Neonatal Fc Receptor-Targeted Nanoparticles for Oral Delivery of Anti-Diabetic Drugs

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http://urn.fi/URN:ISBN:978-951-51-7765-0
Title: Neonatal Fc Receptor-Targeted Nanoparticles for Oral Delivery of Anti-Diabetic Drugs
Author: Oliveira Martins, João Pedro
Contributor: University of Helsinki, Faculty of Pharmacy, Division of Pharmaceutical Chemistry and Technology
Doctoral Programme in Drug Research
Publisher: Helsingin yliopisto
Date: 2021-12-17
Language: en
URI: http://urn.fi/URN:ISBN:978-951-51-7765-0
http://hdl.handle.net/10138/336552
Thesis level: Doctoral dissertation (article-based)
Abstract: Managing a chronic disease throughout the lifetime is an enormous challenge, and diabetes mellitus (DM) is no exception. For the time being, DM cannot be cured but only managed, if and when appropriately diagnosed. However, the vast majority of the currently available glucose-lowering interventions provide diabetic patients with only invasive and distressing treatment opportunities, and an undeniably poor compliance to the therapy. Therefore, it is of utmost importance to develop alternative treatment modalities. Success in the oral delivery of anti-diabetic proteins and peptides could represent a paradigm shift in the management of DM and improve the quality of life of millions of patients. Over the years, nanoparticles (NPs) emerged with great potential to carry and deliver drugs in a precisely tuned and controllable manner. Moreover, nanocarrier systems aimed at oral drug delivery have demonstrated the ability to overcome a variety of biochemical, physical, and mechanical barriers that are intrinsic to the physiological functioning of gastrointestinal tract (GIT). Yet, drug absorption at the intestinal microenvironment is still severely mitigated due to the presence of the tightly organized and restrictive cellular barrier of the intestinal epithelium. The exploration of the mechanisms by which molecules presented in the lumen can be naturally transported into the blood circulation has recently drawn attention to the neonatal Fc receptor (FcRn). FcRn is a membrane receptor responsible for maintaining the homeostasis of immunoglobulin G (IgG) and albumin, via mechanisms of recycling and transcytosis. Hence, NPs functionalized with FcRn-targeting ligands could hijack the FcRn transport pathway to promote the transport of drugs across the intestinal cell wall. Therefore, the main aim of this dissertation was to design and develop different FcRn-targeted NPs for efficient oral anti-diabetic drug delivery. Porous silicon (PSi) NPs were used as core drug carriers due to the unprecedented advantages shown as drug nanocarriers. Recombinant human insulin and GLP-1 were loaded into the PSi NPs as model anti-diabetic peptides. Drug-loaded PSi NPs were further encapsulated into different pH-responsive polymers (hypromellose acetate succinate and lignin), via different preparation techniques (emulsification-evaporation, microfluidics and desolvation). The surface of the NPs was functionalized with either albumin or the Fc portion of IgG, to investigate the underexplored potential of the FcRn in increasing the intestinal absorption of orally administered drug-loaded NPs. Overall, the developed NP formulations showed a small size and narrow size distribution. Microscopy images showed the successful encapsulation of the NPs into the pH-sensitive polymeric matrices. Moreover, these pH-responsive matrices remained intact in acidic conditions, dissolving only at specific pH conditions, thereby enabling the controlled release of the drugs. When functionalized with FcRn-targeting ligands, the NPs presented high cytocompatibility and increased levels of interaction with intestinal cells, in which the FcRn expression was also confirmed. Also importantly, the targeted NPs showed augmented drug permeability across in vitro intestinal models. Hence, this dissertation provides new insights on the design and development of FcRn-targeted NPs, which emerge as a toolbox to explore the potential of the FcRn transcytotic capacity for oral anti-diabetic drug delivery.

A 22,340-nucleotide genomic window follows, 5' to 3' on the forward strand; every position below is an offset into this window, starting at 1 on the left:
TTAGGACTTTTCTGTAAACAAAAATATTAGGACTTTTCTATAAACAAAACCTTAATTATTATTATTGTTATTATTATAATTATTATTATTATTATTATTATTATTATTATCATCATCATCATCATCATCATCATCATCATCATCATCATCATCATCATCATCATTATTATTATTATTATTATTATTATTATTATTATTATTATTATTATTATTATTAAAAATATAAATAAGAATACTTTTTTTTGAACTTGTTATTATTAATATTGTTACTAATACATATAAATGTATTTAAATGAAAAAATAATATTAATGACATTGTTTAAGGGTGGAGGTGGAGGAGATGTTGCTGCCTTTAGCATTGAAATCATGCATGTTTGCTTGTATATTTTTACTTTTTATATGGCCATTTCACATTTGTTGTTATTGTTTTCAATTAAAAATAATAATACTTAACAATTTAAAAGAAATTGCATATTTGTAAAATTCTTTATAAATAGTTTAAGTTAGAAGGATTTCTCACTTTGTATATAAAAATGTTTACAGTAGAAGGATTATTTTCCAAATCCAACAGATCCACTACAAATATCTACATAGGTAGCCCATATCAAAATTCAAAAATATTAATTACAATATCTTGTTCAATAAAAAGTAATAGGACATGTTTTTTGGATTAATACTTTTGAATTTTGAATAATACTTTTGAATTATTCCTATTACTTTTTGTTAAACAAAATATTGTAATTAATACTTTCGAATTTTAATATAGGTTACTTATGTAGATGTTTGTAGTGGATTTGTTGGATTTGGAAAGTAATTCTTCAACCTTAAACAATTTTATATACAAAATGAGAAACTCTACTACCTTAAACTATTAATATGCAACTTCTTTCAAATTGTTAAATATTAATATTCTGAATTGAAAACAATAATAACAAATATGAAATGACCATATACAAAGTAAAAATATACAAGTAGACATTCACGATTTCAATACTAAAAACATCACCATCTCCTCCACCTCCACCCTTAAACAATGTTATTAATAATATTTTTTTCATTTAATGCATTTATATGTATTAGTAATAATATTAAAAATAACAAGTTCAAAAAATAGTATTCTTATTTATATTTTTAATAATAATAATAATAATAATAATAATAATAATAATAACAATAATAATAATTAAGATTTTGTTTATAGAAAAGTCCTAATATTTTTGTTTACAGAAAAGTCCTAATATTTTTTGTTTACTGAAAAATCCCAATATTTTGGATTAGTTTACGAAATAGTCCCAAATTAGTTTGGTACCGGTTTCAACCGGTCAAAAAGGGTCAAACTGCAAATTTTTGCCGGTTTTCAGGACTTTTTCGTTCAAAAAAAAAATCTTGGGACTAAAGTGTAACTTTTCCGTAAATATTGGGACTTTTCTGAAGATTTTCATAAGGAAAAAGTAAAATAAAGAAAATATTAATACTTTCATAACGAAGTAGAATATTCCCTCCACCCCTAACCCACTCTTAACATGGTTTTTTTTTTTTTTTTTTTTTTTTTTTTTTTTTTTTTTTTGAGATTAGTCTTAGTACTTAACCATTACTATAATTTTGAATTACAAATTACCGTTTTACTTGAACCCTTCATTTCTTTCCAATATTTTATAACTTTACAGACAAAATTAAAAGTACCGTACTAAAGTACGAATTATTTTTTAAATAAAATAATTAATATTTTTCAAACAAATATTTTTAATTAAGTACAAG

Subject: Pharmaceutical Technology
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